By “inserting” or “not inserting” a data piece in the dataset as a training sample, it is meant that at least at some point (e.g. the end) of the dataset-forming method, the dataset is recorded on (e.g. non-volatile) memory of the computer system in a state where the dataset includes all “inserted” data pieces (i.e. which are thus recorded on the memory within the data structure representing the dataset) while the dataset excludes (i.e. does not comprise) all “not inserted” data pieces (i.e. which are thus not recorded on the memory, at least within the data structure representing the dataset). Thus, at least at said point and with respect to a same dataset recorded on a memory location, all the first data pieces are simultaneously recorded while none of the second data pieces is recorded. A learning may then be based on the dataset, in examples after a further processing of the dataset. The learning may involve (e.g. substantially only) first data pieces (e.g. substantially all first data pieces) and substantially no second data piece. The learnt neural network will thus be consistent with the first data pieces not with the second data pieces.

The dataset-forming method forms an improved solution for digitization. The formed dataset comprises training samples each including a discrete geometrical representation of a respective 3D shape and a respective editable feature tree representing the 3D shape. The dataset is thus configured for learning a neural network usable for converting a discrete geometrical representation into an editable feature tree representing, in examples with the proposed learning method. In addition, the dataset is labeled with respect to the contemplated learning. Indeed, potential inputs of the neural networks (discrete geometrical representations) are each labeled in the dataset by a ground truth output (a respective editable feature tree). Thus, the learning may be supervised and thus particularly efficient. Furthermore, the dataset is not populated with all provided data pieces. Rather, among the training samples, there are one or more (first) data pieces respective to a 3D shape identical to the respective 3D shape of one or more (second) data pieces provided but not part of the training samples. Such filtering-out of the second data pieces improves the learning. Indeed, at best, the second data pieces form redundant information relative the first data pieces. At worst, the second data pieces form inconsistent information relative to the first data pieces, thereby perturbating the learning. The filtering-out may be referred to as “redundancy” reduction/management.

The learning method comprises providing a dataset including discrete geometrical representations each of a respective 3D shape. The learning method further comprises providing a candidate set of leaf geometrical shapes. The learning method also comprises learning the neural network based on the dataset and on the candidate set. The candidate set comprises at least one continuous subset of leaf geometrical shapes.

By “providing a candidate set of leaf geometrical shapes”, it is meant that the learning method, and in particular the learning step, is enabled to consider each element of said candidate set as a candidate for inference (at least at some point). As known from the field of machine-learning, the learning step may comprise setting the weight values of the neural network freely such that the inference method tends to perform inference consistent with the dataset fed to the learning method. And by “providing a candidate set of leaf geometrical shapes”, it is meant that the neural network architecture is predetermined in a way and the learning step is performed in a manner such that each element of the candidate set is available for being potentially inferred during inference. In examples, each element of the candidate set is a candidate for each inferred leaf geometrical shape (i.e. whichever the position in the tree arrangement).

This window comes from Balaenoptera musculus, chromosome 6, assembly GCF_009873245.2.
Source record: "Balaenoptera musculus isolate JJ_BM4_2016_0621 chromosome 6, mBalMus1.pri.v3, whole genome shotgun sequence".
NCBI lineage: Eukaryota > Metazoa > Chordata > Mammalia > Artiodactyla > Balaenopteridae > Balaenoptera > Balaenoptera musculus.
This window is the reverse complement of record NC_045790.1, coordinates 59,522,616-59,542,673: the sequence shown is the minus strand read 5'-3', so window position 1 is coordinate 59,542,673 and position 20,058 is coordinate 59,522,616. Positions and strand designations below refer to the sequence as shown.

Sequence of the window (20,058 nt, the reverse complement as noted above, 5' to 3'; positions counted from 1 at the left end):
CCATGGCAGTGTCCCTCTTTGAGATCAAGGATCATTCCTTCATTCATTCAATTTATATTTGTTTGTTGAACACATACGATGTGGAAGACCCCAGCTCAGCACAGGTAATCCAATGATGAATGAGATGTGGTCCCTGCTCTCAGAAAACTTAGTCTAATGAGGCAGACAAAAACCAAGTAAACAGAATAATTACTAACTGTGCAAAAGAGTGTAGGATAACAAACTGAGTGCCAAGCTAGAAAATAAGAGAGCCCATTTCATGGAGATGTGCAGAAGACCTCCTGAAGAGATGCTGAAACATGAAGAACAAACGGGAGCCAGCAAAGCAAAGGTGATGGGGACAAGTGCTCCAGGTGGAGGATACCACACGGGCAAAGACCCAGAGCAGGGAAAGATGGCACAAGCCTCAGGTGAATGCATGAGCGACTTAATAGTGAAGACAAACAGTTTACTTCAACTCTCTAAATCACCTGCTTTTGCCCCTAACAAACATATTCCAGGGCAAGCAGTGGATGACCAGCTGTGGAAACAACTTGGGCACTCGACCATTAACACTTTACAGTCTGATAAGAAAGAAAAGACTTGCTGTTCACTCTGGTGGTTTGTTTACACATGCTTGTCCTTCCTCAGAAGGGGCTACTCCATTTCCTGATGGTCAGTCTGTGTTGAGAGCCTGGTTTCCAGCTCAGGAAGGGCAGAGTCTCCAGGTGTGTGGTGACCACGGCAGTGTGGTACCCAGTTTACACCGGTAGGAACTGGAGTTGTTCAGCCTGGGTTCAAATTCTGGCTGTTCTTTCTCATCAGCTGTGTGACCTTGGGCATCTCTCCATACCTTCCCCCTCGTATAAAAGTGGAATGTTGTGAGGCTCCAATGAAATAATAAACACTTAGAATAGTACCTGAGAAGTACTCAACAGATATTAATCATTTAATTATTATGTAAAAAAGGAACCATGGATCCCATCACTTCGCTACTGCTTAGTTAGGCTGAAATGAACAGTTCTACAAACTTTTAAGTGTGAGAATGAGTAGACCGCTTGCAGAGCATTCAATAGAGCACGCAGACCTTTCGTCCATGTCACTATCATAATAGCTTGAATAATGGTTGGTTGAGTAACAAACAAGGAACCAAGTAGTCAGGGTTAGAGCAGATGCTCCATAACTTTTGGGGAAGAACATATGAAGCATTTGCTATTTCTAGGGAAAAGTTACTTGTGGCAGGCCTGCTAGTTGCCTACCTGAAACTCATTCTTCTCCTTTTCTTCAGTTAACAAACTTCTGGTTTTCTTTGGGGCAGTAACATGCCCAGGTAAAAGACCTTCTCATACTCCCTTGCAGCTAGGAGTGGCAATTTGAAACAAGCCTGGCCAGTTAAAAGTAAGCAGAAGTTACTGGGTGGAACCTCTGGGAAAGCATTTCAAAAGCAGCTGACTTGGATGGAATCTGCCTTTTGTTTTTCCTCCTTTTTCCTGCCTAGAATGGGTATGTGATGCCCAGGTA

By “continuous”, it is meant that each candidate leaf geometrical shape of the subset can be obtained by a particular continuous deformation (e.g. parameterized with a fixed number of parameters) of another candidate leaf geometrical shape of the subset, such that each intermediate state of the continuous deformation is itself a candidate leaf geometrical shape of the subset. In examples, the candidate set of leaf geometrical shapes comprises several continuous subsets (e.g. one per primitive shape type).

The learning method forms an improved solution for digitization. Notably, the learnt neural network is usable for converting a discrete geometrical representation into an editable feature tree. In the context of digitization, this particularly useful as already discussed. In addition, performing such a digitization with a learnt neural network allows achieving benefits provided by the field of machine-learning, such as fast or real-time execution, non-requirement of tedious prior manual programming/coding, and accuracy of the result (e.g. the accuracy here referring to the value of a 3D similarity evaluated between the result of playing the output editable feature tree and the input discrete geometrical representation). The learning method thus improves ergonomics in the context of 3D design. Furthermore, the candidate set of leaf geometrical shapes comprises, contrary to the solution proposed in paper [10], at least one continuous subset of leaf geometrical shapes. This improves accuracy of the learning. Indeed, since at least one continuum of 3D shapes are all accessible for becoming leaves of an inferred editable feature tree, the inference can be performed in a fine manner within such continuum.